Menear v. Miguna et al. *
[Indexed as: Menear v. Miguna]
30 O.R. (3d) 602
 O.J. No. 3443
Court File No. 95-CQ-60396
Ontario Court (General Division),
B. Wright J.,
October 7, 1996
* Note: An appeal from the following judgment of B. Wright J. to the Ontario Court of Appeal (Brooke, Finlayson and Laskin JJ.A.) was allowed on June 3, 1997. This information was noted at 33 O.R. (3d) 223 in this database.
Torts — Libel and slander — Defences — Publication — Innocent dissemination — Printer contracted to print book alleged to contain libellous material — Printer not reading manuscript or providing any editorial services — Only involvement of printer to print and bind copies of the book and to deliver them to the author — Publication not established — Printer also entitled to defence of innocent dissemination — Action for defamation dismissed as against printer.
The plaintiff alleged that he was defamed by statements in a book authored by the defendant M. The book was printed and bound by the defendant U of T Press, which did not read the manuscript of the book, had no editing function, and was not aware of the alleged libellous statements contained in the book. The defendant was unaware of the libellous material because modern printing technology does not require printers to read the material or to check its content before printing.
The plaintiff sued the defendants for defamation as joint tortfeasors. The defendant moved for a summary judgment dismissing the action against it on the grounds that there was no evidence of publication and that it was entitled to the defence of innocent dissemination.
Held, the motion for summary judgment dismissing the action should be granted.
Publication is an essential element in an action for libel. There is no publication by a printer of a book allegedly containing libellous material where the only involvement of the printer is to print and bind copies of the book and deliver them to the author. In the immediate case, there was no publication, and the action against the defendant U of T Press should be dismissed. Further, this defendant was entitled to the defence of innocent dissemination. The defence of innocent dissemination is available if it can be shown that: (a) the work was disseminated in the ordinary course of the defendant’s business; (b) the defendant was innocent of any knowledge of the libel contained in the work; (c) there was nothing in the work or in the circumstances which ought to have led the defendant to suppose that the book contained a libel; and (d) the defendant delivered the copies of the book to its author and played no part in the circulation of the work. U of T Press, as the printer and binder of the book, and nothing more, met the requirements of the defence of innocent dissemination. It was appropriate for the court to acknowledge the effect of changing technology on the responsibilities of a contract printer; it would be unreasonable to hold a printer liable on the facts of this case.
Cases referred to
Eglantine Inn Ltd. v. Smith & Smith (1948), N.I. 29 (K.B.); Emmens v. Pottle (1885), 16 Q.B.D. 354, 55 L.J.Q.B. 51 (C.A.); Maynard v. Port Publications Inc., 297 N.W.2d 500 (Wis. S.C., 1980); Misut v. Mooney, 475 N.Y.S.2d 233 (N.Y.S.C., 1984); Newton v. Vancouver (City) (1932), 46 B.C.R. 67 (S.C.); Vizetelly v. Mudie’s Select Library Ltd.,  2 Q.B. 170, 69 L.J.Q.B. 645, 16 T.L.R. 352 (C.A.)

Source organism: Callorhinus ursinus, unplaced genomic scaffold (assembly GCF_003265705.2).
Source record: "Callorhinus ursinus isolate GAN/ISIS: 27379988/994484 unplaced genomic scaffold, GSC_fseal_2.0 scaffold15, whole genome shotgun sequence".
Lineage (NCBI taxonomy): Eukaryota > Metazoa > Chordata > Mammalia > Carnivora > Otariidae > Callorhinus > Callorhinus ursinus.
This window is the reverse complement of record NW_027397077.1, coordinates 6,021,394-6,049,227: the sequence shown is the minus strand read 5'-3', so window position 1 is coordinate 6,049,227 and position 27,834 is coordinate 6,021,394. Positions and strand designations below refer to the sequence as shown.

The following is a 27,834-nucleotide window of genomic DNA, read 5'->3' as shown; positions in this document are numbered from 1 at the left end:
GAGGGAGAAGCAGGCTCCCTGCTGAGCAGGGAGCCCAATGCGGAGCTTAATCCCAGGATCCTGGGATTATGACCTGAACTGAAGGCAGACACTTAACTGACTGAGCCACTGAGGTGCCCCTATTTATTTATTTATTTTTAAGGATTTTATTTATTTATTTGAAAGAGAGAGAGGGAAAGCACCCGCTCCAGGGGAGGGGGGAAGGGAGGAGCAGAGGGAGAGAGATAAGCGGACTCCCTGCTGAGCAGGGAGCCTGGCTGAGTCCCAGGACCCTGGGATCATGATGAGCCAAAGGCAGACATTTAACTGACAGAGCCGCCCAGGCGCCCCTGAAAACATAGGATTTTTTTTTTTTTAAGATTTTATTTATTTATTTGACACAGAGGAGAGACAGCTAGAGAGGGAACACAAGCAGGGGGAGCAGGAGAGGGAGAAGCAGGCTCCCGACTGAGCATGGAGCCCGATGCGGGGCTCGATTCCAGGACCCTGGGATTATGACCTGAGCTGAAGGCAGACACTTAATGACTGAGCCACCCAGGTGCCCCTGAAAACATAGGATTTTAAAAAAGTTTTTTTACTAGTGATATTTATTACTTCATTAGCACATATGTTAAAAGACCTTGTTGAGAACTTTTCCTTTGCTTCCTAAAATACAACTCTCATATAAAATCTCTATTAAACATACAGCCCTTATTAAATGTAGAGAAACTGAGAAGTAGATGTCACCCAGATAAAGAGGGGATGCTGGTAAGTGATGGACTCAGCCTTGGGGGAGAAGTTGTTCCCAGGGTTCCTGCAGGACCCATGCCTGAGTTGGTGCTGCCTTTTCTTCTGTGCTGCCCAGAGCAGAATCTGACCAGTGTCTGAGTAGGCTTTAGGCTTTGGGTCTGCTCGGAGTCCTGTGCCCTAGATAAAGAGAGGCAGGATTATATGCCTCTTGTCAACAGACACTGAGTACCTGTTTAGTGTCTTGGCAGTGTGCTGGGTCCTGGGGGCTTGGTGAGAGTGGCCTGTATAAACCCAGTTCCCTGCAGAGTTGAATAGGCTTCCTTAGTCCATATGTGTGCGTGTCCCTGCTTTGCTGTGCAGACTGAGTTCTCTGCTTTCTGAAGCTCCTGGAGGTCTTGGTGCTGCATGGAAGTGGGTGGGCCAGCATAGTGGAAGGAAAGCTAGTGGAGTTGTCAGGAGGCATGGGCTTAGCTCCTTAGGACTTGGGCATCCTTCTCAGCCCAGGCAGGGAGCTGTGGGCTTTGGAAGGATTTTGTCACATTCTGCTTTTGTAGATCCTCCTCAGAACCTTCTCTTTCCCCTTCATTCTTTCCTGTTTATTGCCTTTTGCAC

Rules and regulations referred to
Rules of Civil Procedure, R.R.O. 1990, Reg. 194, rule 20.04(4) Authorities referred to Odgers on Libel and Slander, 6th ed., pp. 139-40
MOTION for summary judgment.
Michael Smith, for moving party (defendant). Stephen Gillies, for responding party (plaintiff).
B. WRIGHT J.: — Facts
The defendant Joshua Miguna is the author of the book, “Disgraceful Osgoode and Other Essays”. Miguna, as sole proprietor of Afrikan Voices, published the book. Afrikan Voices contracted with the defendant University of Toronto Press Incorporated to print and bind the book. Copies of the book were printed and bound by U. of T. Press and were delivered to Miguna.
The plaintiff Menear commenced this action claiming that certain statements in the book are libellous and that he has been defamed by the defendants.
U. of T. Press did not read the manuscript for the book, had no editing function, and was not aware of the alleged libellous statements. U. of T. Press’s only involvement with the book was to print and bind the copies of the book and deliver them to the author, Miguna.
This is a motion for summary judgment brought by U. of T. Press. The issue is: Did U. of T. Press publish the alleged libellous statements, and if so, does the defence of innocent dissemination apply? Since there is no dispute on the facts and since, under rule 20.04(4) of the Rules of Civil Procedure, I am satisfied that the only genuine issue is a question of law, I propose to determine the question and grant judgment accordingly.
Proof of publication is an essential element in an action for libel. Counsel for the plaintiff contends that U. of T. Press is liable for defamation as a joint tortfeasor because one indicium of joint publication is the delivery of the printed material by the printer to the author. In support of his position he cites Eglantine Inn Ltd. v. Smith & Smith (1948), N.I. 29 (K.B.).
In Eglantine, the plaintiffs, proprietors of an inn, were involved in a trade dispute with a trade union. During the course of the dispute, an official of the trade union prepared a handbill with defamatory remarks concerning the plaintiff. The handbill was printed by the defendants in the ordinary course of business and they delivered the printed copies of the handbill to the author. The court found the defendants jointly liable.
However, examination of the decision reveals that Andrew L.C.J. did not find the defendants liable simply because they delivered the material to the author. The judge found that there was no evidence that the defendants communicated the defamatory words to any of their employees and provided further (p. 33):